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Khatwani, Mukesh Kumar.pdf (3.66 MB)

Professional women’s perceptions & experiences of respectability, social status, and autonomy: a case study of women employed at the University of Sindh, Jamshoro, Sindh-Pakistan

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posted on 2023-06-09, 04:21 authored by Mukesh Kumar Khatwani
This thesis aims to explore the perceptions and experiences of professional women at the University of Sindh, Jamshoro-Pakistan (UoSJP), regarding their respectability and social status in the workplace and in the community. Additionally, the thesis elaborates on professional women’s perceptions and experiences regarding their autonomy and independence, which they have supposedly achieved through their university education and gainful employment. The major contribution of the thesis is that it addresses the lack of feminist research on professional women in the context of the ongoing debate over gender equality in Sindh, Pakistan. This thesis, by using feminist standpoint theory and intersectionality as theoretical and analytical tools, emphasises multiple identities, rather than focusing on a single dimension of social difference. Additionally, this thesis, by employing a Bourdieusian framework (economic, cultural, social and symbolic capital), explores and examines professional women’s identities in relation to their particular spatial locations, as well as the ways that social capital and institutionalised cultural capital intersect with their social and familial backgrounds to produce complex hierarchies. The research asserts that women’s higher-ranking position (socially accepted) also has a potential influence on their respectability, social status and autonomy in the workplace and in the community. Because it plays a significant role in establishing influential social networking, which further increases women’s symbolic capital. Thus, the thesis explores and establishes links between the respectability, social status, autonomy and independence of these professional women, and the intersection of potential influencing factors (for example, patriarchy, class, caste, familial and educational backgrounds, locale and employment). The thesis, then, discusses how professional women negotiate their multiple identities within certain defined spheres while upholding or regulating the respectability, dignity and ‘family honour’ that is linked to their modesty (sexuality). The thesis claims that ‘collectivity’ is the social ethic or essence of Pakistani society, while ‘individuality’ has been socially and culturally dishonoured and/or disapproved. Therefore, these professional women, understanding and attributing meanings to these concepts in local context, observed their ‘limited’ or ‘defined autonomy’, which is influenced by many potential intersecting factors rather than their gender and/or patriarchy.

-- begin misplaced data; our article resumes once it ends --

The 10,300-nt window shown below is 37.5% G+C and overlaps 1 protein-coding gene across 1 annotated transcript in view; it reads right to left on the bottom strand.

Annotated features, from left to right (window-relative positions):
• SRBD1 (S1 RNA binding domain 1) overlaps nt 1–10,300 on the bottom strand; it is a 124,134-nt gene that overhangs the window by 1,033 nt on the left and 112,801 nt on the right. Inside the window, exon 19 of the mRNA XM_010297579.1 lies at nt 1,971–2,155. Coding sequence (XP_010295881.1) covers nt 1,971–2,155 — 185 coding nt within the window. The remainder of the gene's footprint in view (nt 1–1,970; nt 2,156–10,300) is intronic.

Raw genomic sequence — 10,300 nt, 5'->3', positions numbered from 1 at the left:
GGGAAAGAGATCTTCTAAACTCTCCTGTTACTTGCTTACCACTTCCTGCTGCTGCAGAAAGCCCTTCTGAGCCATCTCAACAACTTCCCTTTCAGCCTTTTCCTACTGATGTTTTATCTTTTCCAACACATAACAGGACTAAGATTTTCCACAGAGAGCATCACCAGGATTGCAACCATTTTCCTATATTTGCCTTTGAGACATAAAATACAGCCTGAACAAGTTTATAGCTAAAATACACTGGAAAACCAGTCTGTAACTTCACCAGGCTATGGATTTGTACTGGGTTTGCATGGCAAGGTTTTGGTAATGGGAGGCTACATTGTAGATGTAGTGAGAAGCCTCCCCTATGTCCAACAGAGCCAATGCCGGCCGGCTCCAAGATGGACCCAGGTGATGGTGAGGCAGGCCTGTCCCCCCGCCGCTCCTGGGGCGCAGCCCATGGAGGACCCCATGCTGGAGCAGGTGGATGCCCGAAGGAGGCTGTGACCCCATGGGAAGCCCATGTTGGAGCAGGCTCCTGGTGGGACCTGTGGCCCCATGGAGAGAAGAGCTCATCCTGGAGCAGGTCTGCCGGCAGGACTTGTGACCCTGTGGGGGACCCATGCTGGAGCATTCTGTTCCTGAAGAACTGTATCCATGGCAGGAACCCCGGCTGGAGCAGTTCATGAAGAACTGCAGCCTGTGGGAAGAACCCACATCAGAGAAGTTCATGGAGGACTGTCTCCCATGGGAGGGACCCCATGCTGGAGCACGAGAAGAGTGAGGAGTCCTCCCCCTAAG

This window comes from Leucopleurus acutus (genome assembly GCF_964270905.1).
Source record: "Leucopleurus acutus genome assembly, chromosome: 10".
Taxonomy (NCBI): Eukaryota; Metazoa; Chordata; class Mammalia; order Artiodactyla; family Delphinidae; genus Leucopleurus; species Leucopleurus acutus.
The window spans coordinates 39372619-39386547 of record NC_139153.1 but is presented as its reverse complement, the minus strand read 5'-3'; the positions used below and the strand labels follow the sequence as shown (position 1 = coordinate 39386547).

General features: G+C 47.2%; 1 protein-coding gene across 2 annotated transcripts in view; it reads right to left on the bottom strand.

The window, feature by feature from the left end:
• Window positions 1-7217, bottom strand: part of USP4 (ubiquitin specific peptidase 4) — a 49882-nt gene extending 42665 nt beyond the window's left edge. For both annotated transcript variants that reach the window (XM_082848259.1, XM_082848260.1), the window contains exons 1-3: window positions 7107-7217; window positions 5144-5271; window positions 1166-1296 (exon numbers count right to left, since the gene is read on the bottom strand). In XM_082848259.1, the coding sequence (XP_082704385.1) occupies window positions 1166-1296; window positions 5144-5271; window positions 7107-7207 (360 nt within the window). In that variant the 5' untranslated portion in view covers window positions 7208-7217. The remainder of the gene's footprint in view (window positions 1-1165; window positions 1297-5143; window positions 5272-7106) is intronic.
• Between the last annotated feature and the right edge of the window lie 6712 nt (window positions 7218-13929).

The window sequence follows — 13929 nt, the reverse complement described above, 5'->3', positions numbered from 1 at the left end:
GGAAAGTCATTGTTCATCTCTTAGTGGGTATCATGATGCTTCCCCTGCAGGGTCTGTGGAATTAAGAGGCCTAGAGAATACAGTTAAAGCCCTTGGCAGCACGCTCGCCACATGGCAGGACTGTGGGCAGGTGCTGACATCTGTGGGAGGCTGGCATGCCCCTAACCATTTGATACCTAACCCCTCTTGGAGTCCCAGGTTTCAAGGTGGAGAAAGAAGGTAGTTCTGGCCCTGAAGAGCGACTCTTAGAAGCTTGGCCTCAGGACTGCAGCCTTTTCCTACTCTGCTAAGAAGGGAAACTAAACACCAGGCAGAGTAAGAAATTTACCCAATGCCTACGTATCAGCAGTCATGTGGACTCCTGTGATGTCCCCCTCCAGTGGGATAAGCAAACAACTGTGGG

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  • eng


University of Sussex

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